How positive thinking works

If you start paying attention to your thoughts while noticing how each thought feels, you’ll soon discover that some thoughts are a bit strange.

What’s strange about them is that they may be focused on a subject that seems “positive”, yet the thought itself feels negative.

The thought “I need to get something done now” feels both good and bad.

That’s because the subject of accomplishing things is a positive one. I want to accomplish things, it would feel good to accomplish things.

But the focus on “need” is negative. The subtext is that if I don’t accomplish things then I will have failed.

There’s a big difference between “I need to get something done” and thinking of a specific thing I want to do.

“I need to get something done” vs “I really want to do this specific thing”.

The former focuses on the absence of what I desire.

There’s self-sabotage built into this kind of thought. It doesn’t aim towards what I really want, nor does it aim away from what I don’t want.

Instead it beats me up for not doing something unspecified right now.

…which isn’t especially helpful.

Imagine saying it to someone else in an anxious voice: “You should be doing something right now!”

Not especially helpful.

How would they react? Probably with a well-deserved “Wtf are you talking about?”

Imagine saying it to them again and again at every opportunity. Maybe say it every time they sit down, every time they appear to be relaxing or enjoying themselves: “Shouldn’t you be doing something???”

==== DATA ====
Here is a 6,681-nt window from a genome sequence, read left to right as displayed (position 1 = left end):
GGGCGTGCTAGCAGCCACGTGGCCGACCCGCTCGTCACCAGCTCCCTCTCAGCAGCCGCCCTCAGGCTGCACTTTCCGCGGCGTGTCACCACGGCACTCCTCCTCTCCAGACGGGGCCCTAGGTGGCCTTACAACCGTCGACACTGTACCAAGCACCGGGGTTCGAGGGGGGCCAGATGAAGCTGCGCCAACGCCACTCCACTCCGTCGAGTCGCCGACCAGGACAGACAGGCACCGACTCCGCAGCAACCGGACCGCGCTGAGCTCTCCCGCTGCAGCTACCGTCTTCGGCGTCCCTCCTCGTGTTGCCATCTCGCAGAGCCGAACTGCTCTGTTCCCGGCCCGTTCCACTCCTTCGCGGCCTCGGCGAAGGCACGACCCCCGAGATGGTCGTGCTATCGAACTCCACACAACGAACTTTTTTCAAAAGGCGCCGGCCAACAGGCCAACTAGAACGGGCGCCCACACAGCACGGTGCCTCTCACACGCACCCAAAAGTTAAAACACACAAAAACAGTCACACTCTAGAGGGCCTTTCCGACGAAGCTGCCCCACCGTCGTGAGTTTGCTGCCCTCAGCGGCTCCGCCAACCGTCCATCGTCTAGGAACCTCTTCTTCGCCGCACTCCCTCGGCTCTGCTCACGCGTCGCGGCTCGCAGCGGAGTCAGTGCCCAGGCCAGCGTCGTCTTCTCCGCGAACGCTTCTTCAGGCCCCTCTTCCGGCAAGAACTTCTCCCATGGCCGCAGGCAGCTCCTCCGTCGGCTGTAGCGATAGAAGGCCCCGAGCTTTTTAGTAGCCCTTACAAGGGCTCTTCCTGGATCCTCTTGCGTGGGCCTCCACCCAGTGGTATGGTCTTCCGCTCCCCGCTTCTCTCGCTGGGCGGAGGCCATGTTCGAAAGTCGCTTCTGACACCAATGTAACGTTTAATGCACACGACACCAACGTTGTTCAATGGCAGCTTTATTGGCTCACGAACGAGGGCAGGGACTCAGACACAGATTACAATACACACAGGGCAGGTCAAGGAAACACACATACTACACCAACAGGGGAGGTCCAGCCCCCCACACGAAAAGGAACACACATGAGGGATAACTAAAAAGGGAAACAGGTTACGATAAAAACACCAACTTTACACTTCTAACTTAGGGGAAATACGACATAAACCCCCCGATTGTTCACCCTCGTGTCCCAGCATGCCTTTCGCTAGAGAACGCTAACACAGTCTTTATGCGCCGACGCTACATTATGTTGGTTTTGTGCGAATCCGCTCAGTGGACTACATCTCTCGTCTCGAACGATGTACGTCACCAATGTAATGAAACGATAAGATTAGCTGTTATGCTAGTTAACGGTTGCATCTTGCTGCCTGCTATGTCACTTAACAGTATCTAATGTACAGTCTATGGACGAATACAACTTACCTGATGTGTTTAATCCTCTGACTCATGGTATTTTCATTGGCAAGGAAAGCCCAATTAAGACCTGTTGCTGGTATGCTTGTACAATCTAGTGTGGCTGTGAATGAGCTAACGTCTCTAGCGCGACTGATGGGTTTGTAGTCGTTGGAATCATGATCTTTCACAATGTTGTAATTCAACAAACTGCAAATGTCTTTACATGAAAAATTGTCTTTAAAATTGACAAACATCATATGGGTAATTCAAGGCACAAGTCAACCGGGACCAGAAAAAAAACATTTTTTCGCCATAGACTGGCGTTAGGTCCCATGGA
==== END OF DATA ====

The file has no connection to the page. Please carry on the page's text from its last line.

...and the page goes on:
If you don’t pay attention to your thoughts, you’ll just feel a kind of acceptance that you should be doing something… followed by the frustration of not knowing what it is you should be doing.

Maybe you’ll throw yourself into any activity just to escape that unpleasant feeling, and you might be productive.

But there’s a big difference between the productivity that comes from escaping unpleasant feelings and the productivity that comes from doing what you feel genuinely inspired to do.

If you accept the thought at face value then your orientation is toward “I need to do something…but I don’t know what”.

By paying attention to how the thought feels, you notice instead “I’m making myself feel bad for no good reason”.

I wouldn’t have noticed this if I hadn’t decided to pay attention to all of my thoughts.

Imagine choosing to no longer activate thoughts of that type…the “feel bad for no good reason” thoughts.

The trajectory of positive thinking is such that removing these kinds of thoughts makes space for new thoughts, since there’s a limit to the number of things you can focus on in a single day.

But it also lifts your overall mood, removing one source of negativity and thereby making more positive thoughts accessible.

And on the subject of “things I want to accomplish”, perhaps we’re now free to consider things that feel good, instead of repeating thoughts that feel needlessly bad?

Or perhaps what would feel best right now is to accept that the whole subject of accomplishments is not about “should” or obligation, and was never something best framed by need or by external pressure.

Are we best served by approaching accomplishments from the direction of avoiding shame and humiliation? Or are we better served by looking at it through the lens of inspiration and appreciation?

In fact, we might begin by completely letting go of any thought of accomplishment for now, and focusing instead on appreciating the many things we have already accomplished, beginning with the mere fact of being alive, of having survived to enjoy this present moment.